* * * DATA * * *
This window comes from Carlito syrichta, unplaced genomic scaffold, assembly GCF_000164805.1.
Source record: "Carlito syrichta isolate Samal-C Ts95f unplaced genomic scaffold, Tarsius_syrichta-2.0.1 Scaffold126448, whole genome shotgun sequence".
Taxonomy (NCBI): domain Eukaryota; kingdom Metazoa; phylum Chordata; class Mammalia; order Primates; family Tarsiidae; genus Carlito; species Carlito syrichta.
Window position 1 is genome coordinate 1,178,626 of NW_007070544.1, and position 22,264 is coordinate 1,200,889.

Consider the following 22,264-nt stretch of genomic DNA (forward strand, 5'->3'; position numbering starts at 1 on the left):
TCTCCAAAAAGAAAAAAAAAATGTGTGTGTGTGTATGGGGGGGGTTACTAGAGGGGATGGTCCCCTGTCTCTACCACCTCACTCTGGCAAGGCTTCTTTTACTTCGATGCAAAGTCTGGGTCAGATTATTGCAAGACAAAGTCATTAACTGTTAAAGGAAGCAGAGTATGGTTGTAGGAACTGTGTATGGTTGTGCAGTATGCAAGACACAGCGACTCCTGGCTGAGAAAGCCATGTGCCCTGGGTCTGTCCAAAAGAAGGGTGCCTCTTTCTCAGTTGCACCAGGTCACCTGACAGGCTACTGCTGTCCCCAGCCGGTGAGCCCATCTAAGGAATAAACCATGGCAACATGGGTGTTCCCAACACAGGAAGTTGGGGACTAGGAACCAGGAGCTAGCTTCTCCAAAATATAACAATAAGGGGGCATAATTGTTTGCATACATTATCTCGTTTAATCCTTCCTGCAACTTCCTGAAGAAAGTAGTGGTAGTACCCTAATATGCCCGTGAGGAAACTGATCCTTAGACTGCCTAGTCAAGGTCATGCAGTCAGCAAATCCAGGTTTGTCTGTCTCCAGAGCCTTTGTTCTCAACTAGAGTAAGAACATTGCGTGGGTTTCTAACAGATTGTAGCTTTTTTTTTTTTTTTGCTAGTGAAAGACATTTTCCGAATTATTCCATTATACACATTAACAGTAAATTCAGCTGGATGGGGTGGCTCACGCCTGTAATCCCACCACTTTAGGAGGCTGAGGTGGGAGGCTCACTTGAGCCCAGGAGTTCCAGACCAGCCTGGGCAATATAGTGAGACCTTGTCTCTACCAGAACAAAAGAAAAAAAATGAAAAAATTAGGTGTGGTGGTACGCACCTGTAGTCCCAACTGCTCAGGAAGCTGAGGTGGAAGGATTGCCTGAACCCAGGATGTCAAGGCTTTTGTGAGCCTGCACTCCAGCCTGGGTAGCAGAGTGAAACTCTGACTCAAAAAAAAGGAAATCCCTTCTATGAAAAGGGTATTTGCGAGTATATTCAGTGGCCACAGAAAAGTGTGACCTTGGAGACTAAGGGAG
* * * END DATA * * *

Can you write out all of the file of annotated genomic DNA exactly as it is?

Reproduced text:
This window comes from Carlito syrichta, unplaced genomic scaffold, assembly GCF_000164805.1.
Source record: "Carlito syrichta isolate Samal-C Ts95f unplaced genomic scaffold, Tarsius_syrichta-2.0.1 Scaffold126448, whole genome shotgun sequence".
Taxonomy (NCBI): domain Eukaryota; kingdom Metazoa; phylum Chordata; class Mammalia; order Primates; family Tarsiidae; genus Carlito; species Carlito syrichta.
Window position 1 is genome coordinate 1,178,626 of NW_007070544.1, and position 22,264 is coordinate 1,200,889.

Consider the following 22,264-nt stretch of genomic DNA (forward strand, 5'->3'; position numbering starts at 1 on the left):
TCTCCAAAAAGAAAAAAAAAATGTGTGTGTGTGTATGGGGGGGGTTACTAGAGGGGATGGTCCCCTGTCTCTACCACCTCACTCTGGCAAGGCTTCTTTTACTTCGATGCAAAGTCTGGGTCAGATTATTGCAAGACAAAGTCATTAACTGTTAAAGGAAGCAGAGTATGGTTGTAGGAACTGTGTATGGTTGTGCAGTATGCAAGACACAGCGACTCCTGGCTGAGAAAGCCATGTGCCCTGGGTCTGTCCAAAAGAAGGGTGCCTCTTTCTCAGTTGCACCAGGTCACCTGACAGGCTACTGCTGTCCCCAGCCGGTGAGCCCATCTAAGGAATAAACCATGGCAACATGGGTGTTCCCAACACAGGAAGTTGGGGACTAGGAACCAGGAGCTAGCTTCTCCAAAATATAACAATAAGGGGGCATAATTGTTTGCATACATTATCTCGTTTAATCCTTCCTGCAACTTCCTGAAGAAAGTAGTGGTAGTACCCTAATATGCCCGTGAGGAAACTGATCCTTAGACTGCCTAGTCAAGGTCATGCAGTCAGCAAATCCAGGTTTGTCTGTCTCCAGAGCCTTTGTTCTCAACTAGAGTAAGAACATTGCGTGGGTTTCTAACAGATTGTAGCTTTTTTTTTTTTTTTGCTAGTGAAAGACATTTTCCGAATTATTCCATTATACACATTAACAGTAAATTCAGCTGGATGGGGTGGCTCACGCCTGTAATCCCACCACTTTAGGAGGCTGAGGTGGGAGGCTCACTTGAGCCCAGGAGTTCCAGACCAGCCTGGGCAATATAGTGAGACCTTGTCTCTACCAGAACAAAAGAAAAAAAATGAAAAAATTAGGTGTGGTGGTACGCACCTGTAGTCCCAACTGCTCAGGAAGCTGAGGTGGAAGGATTGCCTGAACCCAGGATGTCAAGGCTTTTGTGAGCCTGCACTCCAGCCTGGGTAGCAGAGTGAAACTCTGACTCAAAAAAAAGGAAATCCCTTCTATGAAAAGGGTATTTGCGAGTATATTCAGTGGCCACAGAAAAGTGTGACCTTGGAGACTAAGGGAG